• Attendees expressed frustration that Millennials are the first generation since the industrial revolution that are going to be worse off than the previous generation. 
  • Class was key to the analysis of the problems that attendees expressed and it needs to be the foundation for solutions. 
  • We must structure our economy to be based on full time permanent positions rather than part time, temporary, or contract work.

Proposed solutions:

  • Current funding for programs is not sufficient; we need comprehensive programs that teach people life skills in addition to employment skills.
  • Provide mandatory anti-oppression training at places of employment.
  • The federal government must engage in true reconciliation immediately.

What you said about Millennial myths

  • The narrative that Millennials have been fed our whole life – that if you work hard, you can get what you want – seems more myth than reality. Millennials are really struggling. There is a strong sense of hopelessness in being able to change our reality as Millennials.
  • There were many Gen X’ers in attendance to speak about their concerns for their kids. They are surprised at how much has been dumped on Millennials and how much Millennials can take.
  • The Millennial generation has graduates with the highest levels of debt, the least job options available, and a housing market that is mostly out of reach.

What you said about the normalcy of precarious work

  • Attendees asked if temporary, part-time, and contract work are type of jobs being created in the public sector, where are the good jobs? 
  • Governments need to move away from the corporatization of our public service. The public sector needs to treat workers with dignity and respect and get back to why the public service was created in the first place: to serve the people and the community. 
  • There have been numerous lay-offs in the healthcare industry. This is a local example of the casualization of jobs in the public service.

Proposed solutions: 

  • Ensure that investment is made in on the job-training in the public service; if unionized, include minimum amount of training built into local’s collective agreement.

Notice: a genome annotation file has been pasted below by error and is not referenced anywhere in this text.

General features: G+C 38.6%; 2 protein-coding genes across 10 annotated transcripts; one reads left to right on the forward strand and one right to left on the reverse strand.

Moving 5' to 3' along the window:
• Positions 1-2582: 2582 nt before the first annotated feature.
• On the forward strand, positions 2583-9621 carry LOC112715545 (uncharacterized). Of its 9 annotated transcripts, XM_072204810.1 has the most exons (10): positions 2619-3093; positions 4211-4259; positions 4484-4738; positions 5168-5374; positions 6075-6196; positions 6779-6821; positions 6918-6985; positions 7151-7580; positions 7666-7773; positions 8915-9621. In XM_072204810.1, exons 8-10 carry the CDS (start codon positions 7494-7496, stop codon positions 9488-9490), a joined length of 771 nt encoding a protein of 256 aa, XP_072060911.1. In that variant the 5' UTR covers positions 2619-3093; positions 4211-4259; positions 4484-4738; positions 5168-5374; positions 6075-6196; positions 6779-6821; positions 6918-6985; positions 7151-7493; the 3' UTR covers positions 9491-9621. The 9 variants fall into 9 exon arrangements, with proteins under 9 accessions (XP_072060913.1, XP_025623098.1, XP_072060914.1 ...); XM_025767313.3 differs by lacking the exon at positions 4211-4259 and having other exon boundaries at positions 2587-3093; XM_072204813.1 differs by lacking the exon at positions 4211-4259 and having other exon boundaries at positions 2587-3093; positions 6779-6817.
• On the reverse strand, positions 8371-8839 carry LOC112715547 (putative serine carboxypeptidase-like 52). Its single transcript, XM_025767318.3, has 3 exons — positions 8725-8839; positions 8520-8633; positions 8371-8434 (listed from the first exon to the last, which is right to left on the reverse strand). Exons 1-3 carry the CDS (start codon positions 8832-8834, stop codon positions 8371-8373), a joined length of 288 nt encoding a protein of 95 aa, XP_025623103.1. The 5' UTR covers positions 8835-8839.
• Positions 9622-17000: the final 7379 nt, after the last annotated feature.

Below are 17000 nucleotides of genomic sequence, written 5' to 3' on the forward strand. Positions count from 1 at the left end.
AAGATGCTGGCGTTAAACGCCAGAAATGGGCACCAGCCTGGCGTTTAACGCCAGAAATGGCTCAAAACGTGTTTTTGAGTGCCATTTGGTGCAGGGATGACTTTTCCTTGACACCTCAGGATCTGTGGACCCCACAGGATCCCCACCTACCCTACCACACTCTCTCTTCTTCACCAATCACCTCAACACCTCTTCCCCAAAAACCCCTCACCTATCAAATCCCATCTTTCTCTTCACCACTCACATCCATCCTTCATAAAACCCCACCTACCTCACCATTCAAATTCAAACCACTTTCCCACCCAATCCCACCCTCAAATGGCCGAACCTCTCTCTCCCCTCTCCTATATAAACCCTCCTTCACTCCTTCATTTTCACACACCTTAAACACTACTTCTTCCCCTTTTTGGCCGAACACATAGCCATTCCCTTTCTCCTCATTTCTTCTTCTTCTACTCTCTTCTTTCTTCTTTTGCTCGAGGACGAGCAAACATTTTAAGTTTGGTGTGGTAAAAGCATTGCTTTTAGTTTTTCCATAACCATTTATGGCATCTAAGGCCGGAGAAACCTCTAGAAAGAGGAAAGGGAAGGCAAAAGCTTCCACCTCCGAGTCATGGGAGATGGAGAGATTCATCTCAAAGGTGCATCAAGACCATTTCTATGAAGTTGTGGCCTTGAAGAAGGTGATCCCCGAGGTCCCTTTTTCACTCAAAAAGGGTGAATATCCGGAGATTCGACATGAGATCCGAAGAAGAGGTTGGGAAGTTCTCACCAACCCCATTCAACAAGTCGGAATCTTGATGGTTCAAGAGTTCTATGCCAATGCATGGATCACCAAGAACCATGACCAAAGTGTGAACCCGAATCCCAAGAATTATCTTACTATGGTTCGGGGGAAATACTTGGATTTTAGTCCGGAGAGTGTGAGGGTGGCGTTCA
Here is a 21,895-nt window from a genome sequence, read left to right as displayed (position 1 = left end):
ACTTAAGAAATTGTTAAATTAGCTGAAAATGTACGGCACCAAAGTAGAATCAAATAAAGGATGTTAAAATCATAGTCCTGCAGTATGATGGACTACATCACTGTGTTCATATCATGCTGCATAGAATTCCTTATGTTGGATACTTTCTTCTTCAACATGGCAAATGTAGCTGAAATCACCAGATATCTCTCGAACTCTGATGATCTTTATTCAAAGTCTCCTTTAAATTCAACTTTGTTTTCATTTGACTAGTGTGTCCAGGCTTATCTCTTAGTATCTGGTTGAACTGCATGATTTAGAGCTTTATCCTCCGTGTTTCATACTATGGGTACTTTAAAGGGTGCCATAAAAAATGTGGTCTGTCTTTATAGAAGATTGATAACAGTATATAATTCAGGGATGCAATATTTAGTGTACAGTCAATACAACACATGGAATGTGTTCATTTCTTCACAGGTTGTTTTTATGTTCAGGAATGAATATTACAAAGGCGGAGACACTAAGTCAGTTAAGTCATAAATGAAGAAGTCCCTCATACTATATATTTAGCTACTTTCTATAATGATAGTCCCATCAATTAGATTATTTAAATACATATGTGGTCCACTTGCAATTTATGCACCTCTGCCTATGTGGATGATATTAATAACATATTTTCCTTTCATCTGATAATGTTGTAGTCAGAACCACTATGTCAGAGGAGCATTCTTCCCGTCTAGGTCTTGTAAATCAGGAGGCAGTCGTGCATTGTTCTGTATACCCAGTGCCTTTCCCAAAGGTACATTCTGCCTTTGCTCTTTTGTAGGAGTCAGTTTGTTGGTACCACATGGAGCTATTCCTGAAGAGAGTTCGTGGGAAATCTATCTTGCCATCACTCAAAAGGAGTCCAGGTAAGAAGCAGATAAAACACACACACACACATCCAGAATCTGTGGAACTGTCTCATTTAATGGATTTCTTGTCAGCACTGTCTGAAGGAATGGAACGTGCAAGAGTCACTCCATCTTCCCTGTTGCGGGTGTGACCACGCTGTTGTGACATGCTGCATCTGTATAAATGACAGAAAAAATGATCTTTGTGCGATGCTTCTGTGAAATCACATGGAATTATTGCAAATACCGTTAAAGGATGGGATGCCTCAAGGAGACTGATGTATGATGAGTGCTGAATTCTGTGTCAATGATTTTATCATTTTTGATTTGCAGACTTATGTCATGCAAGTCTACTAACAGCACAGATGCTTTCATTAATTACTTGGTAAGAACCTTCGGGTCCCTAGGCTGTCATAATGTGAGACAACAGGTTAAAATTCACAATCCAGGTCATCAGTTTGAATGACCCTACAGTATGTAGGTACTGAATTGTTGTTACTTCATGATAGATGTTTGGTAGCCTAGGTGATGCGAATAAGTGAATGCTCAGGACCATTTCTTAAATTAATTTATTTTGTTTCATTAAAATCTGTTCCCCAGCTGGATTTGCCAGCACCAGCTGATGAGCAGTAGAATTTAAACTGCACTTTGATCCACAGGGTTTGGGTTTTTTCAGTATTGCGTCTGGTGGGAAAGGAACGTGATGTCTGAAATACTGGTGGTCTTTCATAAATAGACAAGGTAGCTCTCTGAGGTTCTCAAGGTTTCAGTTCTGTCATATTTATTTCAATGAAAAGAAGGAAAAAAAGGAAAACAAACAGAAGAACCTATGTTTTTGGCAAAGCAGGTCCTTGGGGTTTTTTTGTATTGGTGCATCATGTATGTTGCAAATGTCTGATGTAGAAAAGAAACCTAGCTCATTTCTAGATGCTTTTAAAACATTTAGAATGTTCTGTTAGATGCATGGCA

• Ban two-tiered contracts.

What you said about impact on personal life

  • Young people are having a hard time finding stable employment in the same region as their partner. One attendee talked about her daughter, who is an engineer who had to move to Hong Kong and Belgium to find work. Her daughter wants to settle down, but can't find a job in the same city as her partner.
  • We are seeing a drastic change in the nature of work. Jobs are moving online or are being outsourced to anywhere in the world. For example, "content mills" in the writing community. A writer can bid for work, but they can be outbid by people working in countries where the currency is a 10th of Canada's currency.
  • Attendees asked, “How do people compete?” The answer is, “You can't.” Maclean’s and most of the major publishers use these content mills. 
  • When people move between provinces for a job, they feel a disconnect from where they want to be (their home province) and where the jobs are.Exploitation is a huge concern for people in precarious work. For example, servers being forced to pay for walk outs by their employers. Attendees stated that they have often seen employers who do not follow labour laws. 
  • Precarity has a strong connection to mental health challenges. As an attendee put it, it is the "the stress of not knowing how I am going to pay rent next month." 

Proposed solutions:

  • The cost of a job search should be able to be written off, including travelling for a job interview, mileage, transportation, cost of accommodation, business attire, etc. 
  • Governments must provide structural support to enforce labour laws.

Photo: waferboard / flickr / Creative Commons

Read the Call to Action Watch the forum Add your support

get updates